Letter from America

Jan 17, 2023

2022 has certainly been a rollercoaster year for equities in general, and biotech in particular.  We started out the year with inflation proving far more persistent than transitory, with the response from central banks being aggressive quantitative tightening, leading to a broad equity market correction.  For biotech, this manifested in the largest correction in the index’s history, dropping ~40% in the 5 months to 31 May 2022, with this coming on top of a ~20% fall over calendar year 2021.

Despite a recovery in the second half of the year, all major US indices ended calendar year 2022 in the red.  HB Biotechnology, however, fared much better, with the full year scorecard as per below:

2022 Performance before fees

More broadly, our performance to 31 December 2022 for a range of periods is as follows:

Performance before fees

Letter from America

Most of the observations in the report below were formed whilst visiting the US in late December 2022 to meet with both existing and prospective HB Biotech portfolio companies, as well as other industry contacts – it was a most fruitful trip.  I hope you find this ‘Letter from America’ of interest.

The view from a Biotech company’s perspective

Over the many meetings we had with US-based biotech companies, it was clear that 2022 had been a tumultuous year, with many small to mid-cap companies (still) trading at significant discounts to their 2021 share prices.  In fact, unlike many other broad-based equity indices, global biotech remains below pre-Covid levels. This makes us sanguine about both near and mid-term prospects for the sector.

While capital markets for biotech in the US, and elsewhere, were almost completely non-existent until June 2022, the second half started to open up.  Biotech companies with good data and solid management were being rewarded, evidenced by US$11b in secondary offerings in 2H 2022.  In contrast, the IPO market remained almost completely shut with less than US$2b in total proceeds over the entire 2022 (compared with >US$14b in 2021).

Additionally, the second half of 2022 started to see the re-emergence of M&A activity from large cap biopharma.  Anecdotally this pick-up in M&A was perceived to be, in part, due to sellers having more realistic price expectations.  This, combined with the nearly $300b in cash held by the top 15-20 global biopharma companies who have publicly stated their desire to increase M&A, assisted the biotech recovery in 2H 2022.

Looking into 2023, all companies we met with were planning for the worst, but were optimistic about the future, confident that the market lows experienced in May 2022 are behind us.  In practice this translated into being highly conscious of their cash runway, seeking to not be under pressure to raise further capital in 2023 – or if they must, it should be from a position of strength with excellent clinical data.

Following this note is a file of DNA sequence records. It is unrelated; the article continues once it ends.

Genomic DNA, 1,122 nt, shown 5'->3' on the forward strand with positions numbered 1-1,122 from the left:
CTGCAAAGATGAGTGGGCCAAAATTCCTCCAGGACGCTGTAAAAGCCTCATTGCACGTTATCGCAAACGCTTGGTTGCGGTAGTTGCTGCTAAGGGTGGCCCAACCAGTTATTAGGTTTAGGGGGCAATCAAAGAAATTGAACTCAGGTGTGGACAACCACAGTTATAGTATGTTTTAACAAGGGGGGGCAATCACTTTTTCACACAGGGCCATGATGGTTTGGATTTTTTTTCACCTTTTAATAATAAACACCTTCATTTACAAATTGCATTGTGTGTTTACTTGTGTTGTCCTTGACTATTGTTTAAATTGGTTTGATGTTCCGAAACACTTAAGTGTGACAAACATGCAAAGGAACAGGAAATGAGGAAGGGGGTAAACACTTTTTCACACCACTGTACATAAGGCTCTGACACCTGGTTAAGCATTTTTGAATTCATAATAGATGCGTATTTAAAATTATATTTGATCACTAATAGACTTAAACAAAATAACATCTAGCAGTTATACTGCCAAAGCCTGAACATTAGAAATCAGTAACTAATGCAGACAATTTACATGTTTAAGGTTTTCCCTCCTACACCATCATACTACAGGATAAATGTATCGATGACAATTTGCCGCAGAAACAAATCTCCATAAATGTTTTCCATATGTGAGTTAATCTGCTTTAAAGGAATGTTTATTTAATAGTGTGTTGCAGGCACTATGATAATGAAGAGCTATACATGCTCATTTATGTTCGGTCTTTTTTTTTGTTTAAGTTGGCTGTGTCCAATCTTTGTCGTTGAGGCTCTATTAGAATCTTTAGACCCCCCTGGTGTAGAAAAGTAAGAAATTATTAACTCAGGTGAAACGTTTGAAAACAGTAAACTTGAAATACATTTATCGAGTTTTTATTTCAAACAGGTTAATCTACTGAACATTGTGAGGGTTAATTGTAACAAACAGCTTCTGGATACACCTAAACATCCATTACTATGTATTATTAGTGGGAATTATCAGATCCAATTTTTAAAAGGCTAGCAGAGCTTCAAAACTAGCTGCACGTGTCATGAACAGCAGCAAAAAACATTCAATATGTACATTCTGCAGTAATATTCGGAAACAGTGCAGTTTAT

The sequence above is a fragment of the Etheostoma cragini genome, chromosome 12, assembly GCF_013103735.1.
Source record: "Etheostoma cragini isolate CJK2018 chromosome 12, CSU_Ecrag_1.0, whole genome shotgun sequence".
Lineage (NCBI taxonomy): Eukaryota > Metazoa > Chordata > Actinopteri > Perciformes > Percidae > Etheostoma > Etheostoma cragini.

The ‘regular’ US citizen’s perspective

While travelling through the US, apart from meeting with biotech companies, it was also an opportunity to talk to the locals to get their feedback on the economy and how it was impacting them.

Certainly, all those we spoke to had felt the bite of inflation, predominantly in food and gasoline prices. However, while acknowledging a likely sampling bias, most US locals we surveyed were confident of a ‘soft landing’ – i.e., the US would avoid a recession.  Few, if any, had job security concerns, reflecting the official government statistics that the labour market, overall, remains tight in the US.

So what does this mean for 2023?

While consumers seem to be shrugging off the possibility of a US recession, the best managed companies appear to be preparing for this potential eventuality (quite prudently in our view). At HB Biotechnology we are (always) seeking to align our portfolio with companies exhibiting solid balance sheets to mitigate against potential surprises. For this reason, a very important component of our Risk Management Rules is always ensuring our investments have minimum levels of cash reserves at all times.  It is an approach which served us very well during the recent downturn.With global biotech prices still below pre-COVID levels, we believe that the recovery in biotech will continue into 2023, and good companies with solid management and quality clinical data will continue to be rewarded.

It is also important to note that the fundamentals of biotech are linked to healthcare which is less impacted by consumer demand than many other industries. As a result, and as discussed in our last update, global biotech has a very low correlation with overall equity markets.  In fact, despite higher volatility, due to the low correlation with a conventional ASX portfolio:

A 10% exposure to HB Biotechnology has consistently delivered superior returns with negligible impact on overall portfolio volatility.

Putting this in context, the table below shows the average incremental return, volatility and Sharpe Ratio (a measure of risk vs reward, the higher the better) when adding various weightings of an HB Biotechnology portfolio to an ASX200 portfolio:

Average 5 year return, volatility and Sharpe Ratio (monthly rests) since HBB / CW inception

Why is this important?  While we can never know for sure what 2023 will bring, constructing an investment portfolio with low correlation assets can help enhance investment returns while mitigating against any uncertainties ahead.

In all, we continue to find compelling investment opportunities in this market, and believe the biotech sector remains inexpensive. Here at HB Biotechnology, providing investors exposure to global biotechnology through a portfolio of actively managed, listed investments, we believe the recovery from recent lows has further to go.